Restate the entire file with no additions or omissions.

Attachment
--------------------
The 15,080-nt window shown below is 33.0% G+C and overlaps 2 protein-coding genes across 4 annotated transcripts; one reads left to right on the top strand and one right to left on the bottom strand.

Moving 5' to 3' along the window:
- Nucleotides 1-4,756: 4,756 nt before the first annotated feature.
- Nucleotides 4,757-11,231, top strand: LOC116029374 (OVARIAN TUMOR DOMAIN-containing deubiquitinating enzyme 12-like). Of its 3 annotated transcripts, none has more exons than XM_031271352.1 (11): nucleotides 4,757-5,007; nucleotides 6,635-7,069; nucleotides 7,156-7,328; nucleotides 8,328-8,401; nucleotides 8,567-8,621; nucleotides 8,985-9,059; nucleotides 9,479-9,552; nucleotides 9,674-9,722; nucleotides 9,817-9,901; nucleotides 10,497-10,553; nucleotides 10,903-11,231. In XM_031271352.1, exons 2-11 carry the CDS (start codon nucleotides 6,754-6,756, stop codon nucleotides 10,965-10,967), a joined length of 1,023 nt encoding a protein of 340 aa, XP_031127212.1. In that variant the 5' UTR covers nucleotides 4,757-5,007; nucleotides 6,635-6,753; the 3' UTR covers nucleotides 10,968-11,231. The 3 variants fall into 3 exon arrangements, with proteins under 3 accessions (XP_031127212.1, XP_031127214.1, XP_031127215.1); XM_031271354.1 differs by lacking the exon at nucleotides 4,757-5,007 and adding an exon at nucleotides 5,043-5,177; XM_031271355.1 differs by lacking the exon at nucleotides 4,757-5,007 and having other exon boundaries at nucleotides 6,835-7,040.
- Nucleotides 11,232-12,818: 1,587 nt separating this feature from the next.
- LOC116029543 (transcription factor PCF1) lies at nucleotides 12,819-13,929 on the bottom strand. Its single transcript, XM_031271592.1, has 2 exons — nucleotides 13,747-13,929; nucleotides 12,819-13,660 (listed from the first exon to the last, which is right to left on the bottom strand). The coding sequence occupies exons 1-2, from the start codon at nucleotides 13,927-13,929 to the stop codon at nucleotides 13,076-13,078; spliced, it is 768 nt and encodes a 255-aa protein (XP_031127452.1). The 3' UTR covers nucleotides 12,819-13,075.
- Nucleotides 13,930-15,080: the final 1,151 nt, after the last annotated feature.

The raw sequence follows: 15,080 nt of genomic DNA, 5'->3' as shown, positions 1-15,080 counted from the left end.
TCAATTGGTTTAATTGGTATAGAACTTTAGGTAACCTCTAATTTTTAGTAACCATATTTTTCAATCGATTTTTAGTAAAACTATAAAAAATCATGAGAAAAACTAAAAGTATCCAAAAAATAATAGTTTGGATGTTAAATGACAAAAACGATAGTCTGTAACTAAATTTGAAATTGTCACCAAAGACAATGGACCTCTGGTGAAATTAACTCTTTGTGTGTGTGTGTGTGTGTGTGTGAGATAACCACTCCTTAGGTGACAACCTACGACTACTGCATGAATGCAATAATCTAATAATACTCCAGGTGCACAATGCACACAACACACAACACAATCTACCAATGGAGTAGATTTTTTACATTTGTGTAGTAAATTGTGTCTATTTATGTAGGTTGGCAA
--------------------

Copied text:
The 15,080-nt window shown below is 33.0% G+C and overlaps 2 protein-coding genes across 4 annotated transcripts; one reads left to right on the top strand and one right to left on the bottom strand.

Moving 5' to 3' along the window:
- Nucleotides 1-4,756: 4,756 nt before the first annotated feature.
- Nucleotides 4,757-11,231, top strand: LOC116029374 (OVARIAN TUMOR DOMAIN-containing deubiquitinating enzyme 12-like). Of its 3 annotated transcripts, none has more exons than XM_031271352.1 (11): nucleotides 4,757-5,007; nucleotides 6,635-7,069; nucleotides 7,156-7,328; nucleotides 8,328-8,401; nucleotides 8,567-8,621; nucleotides 8,985-9,059; nucleotides 9,479-9,552; nucleotides 9,674-9,722; nucleotides 9,817-9,901; nucleotides 10,497-10,553; nucleotides 10,903-11,231. In XM_031271352.1, exons 2-11 carry the CDS (start codon nucleotides 6,754-6,756, stop codon nucleotides 10,965-10,967), a joined length of 1,023 nt encoding a protein of 340 aa, XP_031127212.1. In that variant the 5' UTR covers nucleotides 4,757-5,007; nucleotides 6,635-6,753; the 3' UTR covers nucleotides 10,968-11,231. The 3 variants fall into 3 exon arrangements, with proteins under 3 accessions (XP_031127212.1, XP_031127214.1, XP_031127215.1); XM_031271354.1 differs by lacking the exon at nucleotides 4,757-5,007 and adding an exon at nucleotides 5,043-5,177; XM_031271355.1 differs by lacking the exon at nucleotides 4,757-5,007 and having other exon boundaries at nucleotides 6,835-7,040.
- Nucleotides 11,232-12,818: 1,587 nt separating this feature from the next.
- LOC116029543 (transcription factor PCF1) lies at nucleotides 12,819-13,929 on the bottom strand. Its single transcript, XM_031271592.1, has 2 exons — nucleotides 13,747-13,929; nucleotides 12,819-13,660 (listed from the first exon to the last, which is right to left on the bottom strand). The coding sequence occupies exons 1-2, from the start codon at nucleotides 13,927-13,929 to the stop codon at nucleotides 13,076-13,078; spliced, it is 768 nt and encodes a 255-aa protein (XP_031127452.1). The 3' UTR covers nucleotides 12,819-13,075.
- Nucleotides 13,930-15,080: the final 1,151 nt, after the last annotated feature.

The raw sequence follows: 15,080 nt of genomic DNA, 5'->3' as shown, positions 1-15,080 counted from the left end.
TCAATTGGTTTAATTGGTATAGAACTTTAGGTAACCTCTAATTTTTAGTAACCATATTTTTCAATCGATTTTTAGTAAAACTATAAAAAATCATGAGAAAAACTAAAAGTATCCAAAAAATAATAGTTTGGATGTTAAATGACAAAAACGATAGTCTGTAACTAAATTTGAAATTGTCACCAAAGACAATGGACCTCTGGTGAAATTAACTCTTTGTGTGTGTGTGTGTGTGTGTGTGAGATAACCACTCCTTAGGTGACAACCTACGACTACTGCATGAATGCAATAATCTAATAATACTCCAGGTGCACAATGCACACAACACACAACACAATCTACCAATGGAGTAGATTTTTTACATTTGTGTAGTAAATTGTGTCTATTTATGTAGGTTGGCAA